These days, the nation, the world, is faced with the problem of how to distribute wealth, wealth that is being created using less and less labor input? How to distribute the profits from highly capitalized, highly automated, production? Unions, that had been much a part of the solution to the distribution problem in the early 20th century, are becoming more and more irrelevant. A new economic model is desperately needed.

Since the dawning of the Industrial Revolution, wealth has been created by the production of manufactured goods. To date, the sharing/distribution of this wealth has been by way of exchanging labor for wages. Except for the brief period from around 1940 to 1970 when union jobs commanded good wages, this method never really work all that well; much of the time, the god awful of Zola, Dickens, and Sinclair Lewis. In this, the age of technology, for a price, many task can be, have been, partially or completely automated using a combination of computers, servo motors, sensors, and programming. Now, many tasks, once performed by well paid union workers, are being performed by ‘robots’. Today’s work force tends to be either professional, highly technical, or service, with the professionals and technicians being well paid and the service workers often being paid less than a living wage. Good paying blue collar union jobs have become rare. In the heydays from around 1940 to 1970, the wealth created from the production of manufactured goods was distributed via the good union salaries to the economy as a whole. As a consequence, merchants thrived, towns thrived, schools thrived, farmers thrived, contractors thrived, … Much of society, including municipal governments, was premised on this model.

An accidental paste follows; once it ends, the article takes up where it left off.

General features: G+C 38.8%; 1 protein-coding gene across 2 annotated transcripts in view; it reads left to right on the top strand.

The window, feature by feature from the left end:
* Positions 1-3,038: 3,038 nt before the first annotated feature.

We now need an economic model that will somehow directly distribute the profits from production to the population in a somewhat equitable manner that doesn’t rely on the exchange of labor for wages. If, somehow, sufficient numbers of the population shared in the profits from automated manufacturing, and distributed their share into the community at large by consuming goods and services, thus giving others the means of consuming, such a model wouldn’t look a great deal different than the one existent from 1940 to 1970. If, for example, in exchange for the federal monies granted corporations during the COVID pandemic, the government had demanded corporate shares in return, in a sense, the public, via the government, would now be part owners in these corporations. The federal government could then distribute any future returns from this ownership to the public. In another example, a government, federal, state, or local, could exact a share of a corporations profits by way of taxes, then distribute those revenues to the populace. Governments can nationalize corporations. And, no doubt, there are, will be proposed, other ways of accomplishing distribution going forward.

There has to be another way. Not changing isn’t an option. It makes no sense to continue doing something that does not, cannot, work.

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